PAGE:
Executive orders are not legislation; they require no approval from Congress.
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One of the most common “presidential” documents in our modern government is an executive order. Every American president has issued at least one, totaling more than (as of this writing) 13,731 since George Washington took office in 1789. Media reports of “changes made by executive order,” or “executive orders to come” rarely explain what the document is, or other technical details, such as why, or how. They seem to be “instant law,” and, at times, steeped in controversy. Here, “Teaching Legal Docs” tries to unpack these sometimes controversial legal documents produced by the executive branch of the U.S. government.
What it is, what it isn’t
An executive order is a signed, written, and published directive from the President of the United States that manages operations of the federal government. They are numbered consecutively, so executive orders may be referenced by their assigned number, or their topic. Other presidential documents are sometimes similar to executive orders in their format, formality, and issue, but have different purposes. Proclamations, which are also signed and numbered consecutively, communicate information on holidays, commemorations, federal observances, and trade. Administrative orders—e.g. memos, notices, letters, messages—are not numbered, but are still signed, and are used to manage administrative matters of the federal government. All three types of presidential documents—executive orders, proclamations, and certain administrative orders—are published in the Federal Register, the daily journal of the federal government that is published to inform the public about federal regulations and actions. They are also catalogued by the National Archives as official documents produced by the federal government. Both executive orders and proclamations have the force of law, much like regulations issued by federal agencies, so they are codified under Title 3 of the Code of Federal Regulations, which is the formal collection of all of the rules and regulations issued by the executive branch and other federal agencies.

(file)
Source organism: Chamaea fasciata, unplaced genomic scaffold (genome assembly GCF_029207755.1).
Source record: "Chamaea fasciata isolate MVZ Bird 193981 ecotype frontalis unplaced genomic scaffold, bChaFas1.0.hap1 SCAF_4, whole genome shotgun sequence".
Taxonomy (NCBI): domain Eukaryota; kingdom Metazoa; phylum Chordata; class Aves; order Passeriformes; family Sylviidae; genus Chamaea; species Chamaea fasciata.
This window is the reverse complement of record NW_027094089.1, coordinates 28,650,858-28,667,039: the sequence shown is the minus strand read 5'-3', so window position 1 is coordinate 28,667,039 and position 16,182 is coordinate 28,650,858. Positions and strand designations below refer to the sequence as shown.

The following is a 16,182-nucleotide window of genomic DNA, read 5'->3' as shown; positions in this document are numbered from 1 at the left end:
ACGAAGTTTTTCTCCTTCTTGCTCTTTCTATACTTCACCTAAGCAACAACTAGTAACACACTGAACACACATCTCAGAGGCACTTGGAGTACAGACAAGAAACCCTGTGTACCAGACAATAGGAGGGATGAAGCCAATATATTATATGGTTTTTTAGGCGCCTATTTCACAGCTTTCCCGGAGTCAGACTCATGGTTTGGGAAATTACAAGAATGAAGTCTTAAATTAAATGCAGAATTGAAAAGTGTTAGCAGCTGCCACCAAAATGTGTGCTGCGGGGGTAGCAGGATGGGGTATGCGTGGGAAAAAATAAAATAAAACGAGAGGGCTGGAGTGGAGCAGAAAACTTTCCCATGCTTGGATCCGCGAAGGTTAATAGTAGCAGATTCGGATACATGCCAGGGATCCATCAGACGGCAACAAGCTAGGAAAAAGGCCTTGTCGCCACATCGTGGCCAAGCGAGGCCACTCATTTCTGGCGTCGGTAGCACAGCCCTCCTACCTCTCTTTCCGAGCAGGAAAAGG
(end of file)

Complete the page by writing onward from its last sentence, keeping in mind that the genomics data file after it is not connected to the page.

Executive orders are not legislation; they require no approval from Congress, and Congress cannot simply overturn them. Congress may pass legislation that might make it difficult, or even impossible, to carry out the order, such as removing funding. Only a sitting U.S. President may overturn an existing executive order by issuing another executive order to that effect.
The format, substance, and documentation of executive orders has varied across the history of the U.S. Presidency. Today, executive orders follow a format and strict documentation system. Typically, the White House issues the order first, then it is published in the Federal Register, the official journal of the federal government. As a more permanent documentation, orders are also recorded under Title 3 of the U.S. Code of Federal Regulations, which is simply a codification of the permanent rules issued by the executive branch of U.S. government.
Executive orders are numbered. Each order is assigned a number that is unique to the order and consecutive in relation to past executive orders. The Department of State began numbering executive orders in 1907, and even worked backward to assign numbers to all of the orders on file since 1862. In 1936, the Federal Register Act put into place the system that is still in use today. Occasionally, an executive order that predates the numbering system is located, which might result in assigning it a number already in use with a distinguishing letter (e.g. 7709, 7709-A). As a result, there are actually more total executive orders in existence than the most recent number.